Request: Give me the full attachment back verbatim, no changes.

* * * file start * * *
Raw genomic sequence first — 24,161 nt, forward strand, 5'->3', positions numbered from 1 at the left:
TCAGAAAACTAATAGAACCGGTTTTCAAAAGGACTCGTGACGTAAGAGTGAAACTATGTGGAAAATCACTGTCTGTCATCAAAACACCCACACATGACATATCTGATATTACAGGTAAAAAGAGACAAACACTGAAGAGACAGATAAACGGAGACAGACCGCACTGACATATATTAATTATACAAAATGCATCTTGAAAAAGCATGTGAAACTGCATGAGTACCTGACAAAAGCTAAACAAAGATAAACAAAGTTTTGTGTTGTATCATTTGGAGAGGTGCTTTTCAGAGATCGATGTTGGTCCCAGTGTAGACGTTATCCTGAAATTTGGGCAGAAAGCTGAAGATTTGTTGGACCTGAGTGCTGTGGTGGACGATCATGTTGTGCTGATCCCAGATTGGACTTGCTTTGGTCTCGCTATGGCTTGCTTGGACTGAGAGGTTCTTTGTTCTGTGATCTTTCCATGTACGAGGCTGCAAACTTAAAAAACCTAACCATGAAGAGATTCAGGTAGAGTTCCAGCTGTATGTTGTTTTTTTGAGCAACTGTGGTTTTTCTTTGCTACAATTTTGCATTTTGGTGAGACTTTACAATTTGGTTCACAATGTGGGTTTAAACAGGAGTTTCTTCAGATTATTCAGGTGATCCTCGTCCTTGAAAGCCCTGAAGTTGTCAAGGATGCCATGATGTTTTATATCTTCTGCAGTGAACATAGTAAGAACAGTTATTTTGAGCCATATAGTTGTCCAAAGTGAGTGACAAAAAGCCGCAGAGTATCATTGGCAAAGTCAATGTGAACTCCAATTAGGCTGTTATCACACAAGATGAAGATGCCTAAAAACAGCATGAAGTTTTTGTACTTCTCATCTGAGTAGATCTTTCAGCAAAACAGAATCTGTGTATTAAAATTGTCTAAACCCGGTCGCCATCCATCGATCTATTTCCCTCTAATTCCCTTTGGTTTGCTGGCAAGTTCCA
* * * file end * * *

Raw genomic sequence first — 24,161 nt, forward strand, 5'->3', positions numbered from 1 at the left:
TCAGAAAACTAATAGAACCGGTTTTCAAAAGGACTCGTGACGTAAGAGTGAAACTATGTGGAAAATCACTGTCTGTCATCAAAACACCCACACATGACATATCTGATATTACAGGTAAAAAGAGACAAACACTGAAGAGACAGATAAACGGAGACAGACCGCACTGACATATATTAATTATACAAAATGCATCTTGAAAAAGCATGTGAAACTGCATGAGTACCTGACAAAAGCTAAACAAAGATAAACAAAGTTTTGTGTTGTATCATTTGGAGAGGTGCTTTTCAGAGATCGATGTTGGTCCCAGTGTAGACGTTATCCTGAAATTTGGGCAGAAAGCTGAAGATTTGTTGGACCTGAGTGCTGTGGTGGACGATCATGTTGTGCTGATCCCAGATTGGACTTGCTTTGGTCTCGCTATGGCTTGCTTGGACTGAGAGGTTCTTTGTTCTGTGATCTTTCCATGTACGAGGCTGCAAACTTAAAAAACCTAACCATGAAGAGATTCAGGTAGAGTTCCAGCTGTATGTTGTTTTTTTGAGCAACTGTGGTTTTTCTTTGCTACAATTTTGCATTTTGGTGAGACTTTACAATTTGGTTCACAATGTGGGTTTAAACAGGAGTTTCTTCAGATTATTCAGGTGATCCTCGTCCTTGAAAGCCCTGAAGTTGTCAAGGATGCCATGATGTTTTATATCTTCTGCAGTGAACATAGTAAGAACAGTTATTTTGAGCCATATAGTTGTCCAAAGTGAGTGACAAAAAGCCGCAGAGTATCATTGGCAAAGTCAATGTGAACTCCAATTAGGCTGTTATCACACAAGATGAAGATGCCTAAAAACAGCATGAAGTTTTTGTACTTCTCATCTGAGTAGATCTTTCAGCAAAACAGAATCTGTGTATTAAAATTGTCTAAACCCGGTCGCCATCCATCGATCTATTTCCCTCTAATTCCCTTTGGTTTGCTGGCAAGTTCCA